Portrait of the “New” North Georgia Mountains Visitor: So here are some of observations about predicted travel trends we have gleaned from travel experts such as Peter Yesawich of Y-Partnership, and from a community assessment by Janus Economics (sponsored by Georgia Power Company), that offered some specific observations about our area:
Portrait of the “New” North Georgia Mountains Visitor
Our North Georgia Mountains has been one of the hardest hit regions of our country by the economy’s downturn. Many plants closed, and the old mainstay construction has been eviscerated, leaving us with tourism as our single largest contributor to the region’s economy,
Fortunately monthly reports of new job losses at the national level are abating and the index of consumer confidence has displayed a modest upward trajectory in recent months. Yet industry surveys indicate Americans remain cautious about spending on travel in the year ahead. Moreover, their planning and purchasing behavior indicates a “new frugal” attitude, a characteristic we have not failed to notice at Beechwood Inn.
According to travel surveys the trend for leisure travel looks very encouraging. Specifically, as of January of this year, fully 55% of all U.S. adults were planning at least one overnight trip primarily for leisure purposes during the first two calendar quarters of 2011, up a small amount from the same point in time in 2010. In addition, among the most affluent households in the U.S. (those with an annual income greater than $125,000, or roughly 10% of all U.S. households), the net positive difference between those planning more trips for leisure purposes in the year ahead is up over 10%, signaling that the leading edge of demand for leisure travel will be by more upscale visitors.
Despite these positive predictions, the travel planning and purchasing habits of the 2011 traveler will be characterized by a new resourcefulness. What this means is that travelers will continue to demand more in exchange for their travel dollar: they will seek an upgraded guest room, a more bountiful breakfast included with their room rate, complimentary amenities and, yes, free Internet. Value remains central for leisure travelers in making destination decisions. Our North Georgia Mountain can clearly benefit from these trends because of our close proximity to Metropolitan Atlanta – less than a gas tank away.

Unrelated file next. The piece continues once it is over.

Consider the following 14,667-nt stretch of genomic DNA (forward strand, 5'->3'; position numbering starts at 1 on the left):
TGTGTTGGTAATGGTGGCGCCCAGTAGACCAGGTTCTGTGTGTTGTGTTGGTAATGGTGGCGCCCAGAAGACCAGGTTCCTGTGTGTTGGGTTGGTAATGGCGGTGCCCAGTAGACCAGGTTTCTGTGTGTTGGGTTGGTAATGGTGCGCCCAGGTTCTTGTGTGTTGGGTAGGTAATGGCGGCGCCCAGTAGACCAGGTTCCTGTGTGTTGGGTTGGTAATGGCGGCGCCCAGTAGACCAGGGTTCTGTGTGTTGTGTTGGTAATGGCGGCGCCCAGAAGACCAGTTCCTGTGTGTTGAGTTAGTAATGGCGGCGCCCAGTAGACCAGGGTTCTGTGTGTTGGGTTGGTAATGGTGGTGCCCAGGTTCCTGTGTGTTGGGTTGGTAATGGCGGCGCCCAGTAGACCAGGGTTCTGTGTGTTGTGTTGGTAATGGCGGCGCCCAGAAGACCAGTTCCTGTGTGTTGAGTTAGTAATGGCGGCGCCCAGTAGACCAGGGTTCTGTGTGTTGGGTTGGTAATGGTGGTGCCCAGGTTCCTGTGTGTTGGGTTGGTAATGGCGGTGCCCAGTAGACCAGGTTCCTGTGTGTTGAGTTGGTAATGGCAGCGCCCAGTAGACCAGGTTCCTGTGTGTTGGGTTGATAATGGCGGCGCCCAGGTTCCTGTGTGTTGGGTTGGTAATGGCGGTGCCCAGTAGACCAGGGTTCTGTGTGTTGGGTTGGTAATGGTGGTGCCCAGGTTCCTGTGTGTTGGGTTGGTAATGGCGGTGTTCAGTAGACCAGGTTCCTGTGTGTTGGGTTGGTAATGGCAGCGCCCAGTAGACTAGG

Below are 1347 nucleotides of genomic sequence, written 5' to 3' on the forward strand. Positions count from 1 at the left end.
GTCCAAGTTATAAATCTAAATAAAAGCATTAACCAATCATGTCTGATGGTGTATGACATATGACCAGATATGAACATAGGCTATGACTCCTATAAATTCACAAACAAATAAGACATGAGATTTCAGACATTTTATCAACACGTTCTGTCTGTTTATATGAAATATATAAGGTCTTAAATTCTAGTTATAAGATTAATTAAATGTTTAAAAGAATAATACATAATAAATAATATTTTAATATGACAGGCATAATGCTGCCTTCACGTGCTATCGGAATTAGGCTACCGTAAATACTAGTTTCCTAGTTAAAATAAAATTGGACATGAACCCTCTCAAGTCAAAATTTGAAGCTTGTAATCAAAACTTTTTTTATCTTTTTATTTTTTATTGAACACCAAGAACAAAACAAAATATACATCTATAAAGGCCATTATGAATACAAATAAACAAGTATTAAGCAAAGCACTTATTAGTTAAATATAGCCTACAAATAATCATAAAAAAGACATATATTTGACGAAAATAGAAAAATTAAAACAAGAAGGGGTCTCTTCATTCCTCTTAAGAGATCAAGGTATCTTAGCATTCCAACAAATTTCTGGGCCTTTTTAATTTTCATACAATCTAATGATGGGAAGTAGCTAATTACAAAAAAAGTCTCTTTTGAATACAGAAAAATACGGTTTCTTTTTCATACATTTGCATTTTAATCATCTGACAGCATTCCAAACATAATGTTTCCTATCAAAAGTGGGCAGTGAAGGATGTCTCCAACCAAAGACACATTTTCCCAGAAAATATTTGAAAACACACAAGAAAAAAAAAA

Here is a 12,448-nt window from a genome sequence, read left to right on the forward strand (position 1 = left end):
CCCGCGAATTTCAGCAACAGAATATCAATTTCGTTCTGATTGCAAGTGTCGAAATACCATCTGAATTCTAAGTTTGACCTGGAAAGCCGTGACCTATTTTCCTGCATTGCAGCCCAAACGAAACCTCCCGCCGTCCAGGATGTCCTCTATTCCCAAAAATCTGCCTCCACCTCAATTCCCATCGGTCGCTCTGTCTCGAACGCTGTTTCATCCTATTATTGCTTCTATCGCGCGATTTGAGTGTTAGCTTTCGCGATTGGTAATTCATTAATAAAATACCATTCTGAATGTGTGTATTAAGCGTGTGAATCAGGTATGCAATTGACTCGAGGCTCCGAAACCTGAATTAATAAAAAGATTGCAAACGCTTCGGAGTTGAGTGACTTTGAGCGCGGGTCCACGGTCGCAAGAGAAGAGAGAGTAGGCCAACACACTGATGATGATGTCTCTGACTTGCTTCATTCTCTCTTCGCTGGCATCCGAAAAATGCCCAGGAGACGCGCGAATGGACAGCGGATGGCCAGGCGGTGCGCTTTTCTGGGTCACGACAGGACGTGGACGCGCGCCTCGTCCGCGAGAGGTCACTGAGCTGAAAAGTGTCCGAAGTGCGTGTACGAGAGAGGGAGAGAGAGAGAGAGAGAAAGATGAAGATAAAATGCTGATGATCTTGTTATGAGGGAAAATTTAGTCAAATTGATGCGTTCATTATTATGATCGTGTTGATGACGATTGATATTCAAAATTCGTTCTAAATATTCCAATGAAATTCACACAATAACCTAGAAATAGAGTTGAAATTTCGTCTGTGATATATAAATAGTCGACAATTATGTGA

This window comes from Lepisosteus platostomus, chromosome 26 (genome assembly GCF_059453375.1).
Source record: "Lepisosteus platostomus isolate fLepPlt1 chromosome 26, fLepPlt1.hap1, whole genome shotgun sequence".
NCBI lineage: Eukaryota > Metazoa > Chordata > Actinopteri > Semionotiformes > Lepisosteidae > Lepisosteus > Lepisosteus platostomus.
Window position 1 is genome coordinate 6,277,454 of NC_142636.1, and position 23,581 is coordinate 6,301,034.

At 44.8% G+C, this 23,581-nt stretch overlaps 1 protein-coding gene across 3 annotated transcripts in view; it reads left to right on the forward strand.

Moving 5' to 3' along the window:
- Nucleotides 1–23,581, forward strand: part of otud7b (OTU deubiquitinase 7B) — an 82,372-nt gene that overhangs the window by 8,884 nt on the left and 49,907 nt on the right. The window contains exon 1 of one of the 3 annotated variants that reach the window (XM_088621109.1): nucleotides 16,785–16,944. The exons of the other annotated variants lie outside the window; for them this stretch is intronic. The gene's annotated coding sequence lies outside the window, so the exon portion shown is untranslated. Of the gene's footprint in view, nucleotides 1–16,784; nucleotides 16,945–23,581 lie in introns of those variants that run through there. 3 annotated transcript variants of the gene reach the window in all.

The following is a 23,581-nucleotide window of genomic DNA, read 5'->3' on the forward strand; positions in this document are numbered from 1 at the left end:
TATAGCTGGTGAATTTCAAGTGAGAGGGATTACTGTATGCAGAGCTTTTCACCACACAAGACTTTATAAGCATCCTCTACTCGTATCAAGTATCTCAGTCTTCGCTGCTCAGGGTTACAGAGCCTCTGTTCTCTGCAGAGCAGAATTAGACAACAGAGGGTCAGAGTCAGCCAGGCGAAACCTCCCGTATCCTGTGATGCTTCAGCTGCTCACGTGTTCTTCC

So here are some of observations about predicted travel trends we have gleaned from travel experts such as Peter Yesawich of Y-Partnership, and from a community assessment by Janus Economics (sponsored by Georgia Power Company), that offered some specific observations about our area:
- Tourism is now, and will remain in the near-term, the most important economic stimulus for the North Georgia Mountains. If it were not for State and local taxes paid by tourists visiting our region, each household in the following counties would have to pay these additional taxes each year:
- Frugality will continue to direct the majority of travelers’ planning and shopping behavior and the implication is clear: travel suppliers will meet resistance when trying to increase prices. This will translate into a higher incidence of comparison shopping. Travelers want assurance they are obtaining a good deal.
- Although travel with one’s spouse or another adult will continue to represent the highest percent of leisure travel (80% of leisure travelers will take at least one such trip in the year ahead), family travel (adults who travel with children) will continue to grow because of the burgeoning popularity of multi-generational leisure travel: 30% of all leisure travelers are now grandparents, and 30% took at least one vacation with their grandchildren last year. This trend will increase as our population continues to age.